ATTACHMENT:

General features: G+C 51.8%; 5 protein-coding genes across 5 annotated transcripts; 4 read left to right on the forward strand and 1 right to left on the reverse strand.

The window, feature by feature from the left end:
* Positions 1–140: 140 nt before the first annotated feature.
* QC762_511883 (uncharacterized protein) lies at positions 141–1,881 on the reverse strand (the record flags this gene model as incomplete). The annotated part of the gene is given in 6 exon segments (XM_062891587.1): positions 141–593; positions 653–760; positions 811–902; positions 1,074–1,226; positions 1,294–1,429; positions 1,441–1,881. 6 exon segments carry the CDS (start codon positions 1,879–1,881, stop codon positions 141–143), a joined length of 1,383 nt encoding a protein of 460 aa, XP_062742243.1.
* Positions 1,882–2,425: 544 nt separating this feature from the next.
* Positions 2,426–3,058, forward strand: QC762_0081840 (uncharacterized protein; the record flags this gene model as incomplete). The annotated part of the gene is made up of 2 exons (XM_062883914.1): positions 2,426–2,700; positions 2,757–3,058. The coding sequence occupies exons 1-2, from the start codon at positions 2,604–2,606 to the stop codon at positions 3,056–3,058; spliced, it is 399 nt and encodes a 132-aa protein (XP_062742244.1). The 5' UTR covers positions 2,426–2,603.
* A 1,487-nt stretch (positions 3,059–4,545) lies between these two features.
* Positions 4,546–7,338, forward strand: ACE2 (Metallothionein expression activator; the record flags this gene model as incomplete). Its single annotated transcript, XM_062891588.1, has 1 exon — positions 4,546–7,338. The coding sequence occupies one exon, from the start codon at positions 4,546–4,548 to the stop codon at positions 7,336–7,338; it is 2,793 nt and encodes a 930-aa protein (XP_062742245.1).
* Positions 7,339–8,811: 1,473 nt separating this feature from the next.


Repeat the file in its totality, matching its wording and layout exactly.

General features: G+C 51.8%; 5 protein-coding genes across 5 annotated transcripts; 4 read left to right on the forward strand and 1 right to left on the reverse strand.

The window, feature by feature from the left end:
* Positions 1–140: 140 nt before the first annotated feature.
* QC762_511883 (uncharacterized protein) lies at positions 141–1,881 on the reverse strand (the record flags this gene model as incomplete). The annotated part of the gene is given in 6 exon segments (XM_062891587.1): positions 141–593; positions 653–760; positions 811–902; positions 1,074–1,226; positions 1,294–1,429; positions 1,441–1,881. 6 exon segments carry the CDS (start codon positions 1,879–1,881, stop codon positions 141–143), a joined length of 1,383 nt encoding a protein of 460 aa, XP_062742243.1.
* Positions 1,882–2,425: 544 nt separating this feature from the next.
* Positions 2,426–3,058, forward strand: QC762_0081840 (uncharacterized protein; the record flags this gene model as incomplete). The annotated part of the gene is made up of 2 exons (XM_062883914.1): positions 2,426–2,700; positions 2,757–3,058. The coding sequence occupies exons 1-2, from the start codon at positions 2,604–2,606 to the stop codon at positions 3,056–3,058; spliced, it is 399 nt and encodes a 132-aa protein (XP_062742244.1). The 5' UTR covers positions 2,426–2,603.
* A 1,487-nt stretch (positions 3,059–4,545) lies between these two features.
* Positions 4,546–7,338, forward strand: ACE2 (Metallothionein expression activator; the record flags this gene model as incomplete). Its single annotated transcript, XM_062891588.1, has 1 exon — positions 4,546–7,338. The coding sequence occupies one exon, from the start codon at positions 4,546–4,548 to the stop codon at positions 7,336–7,338; it is 2,793 nt and encodes a 930-aa protein (XP_062742245.1).
* Positions 7,339–8,811: 1,473 nt separating this feature from the next.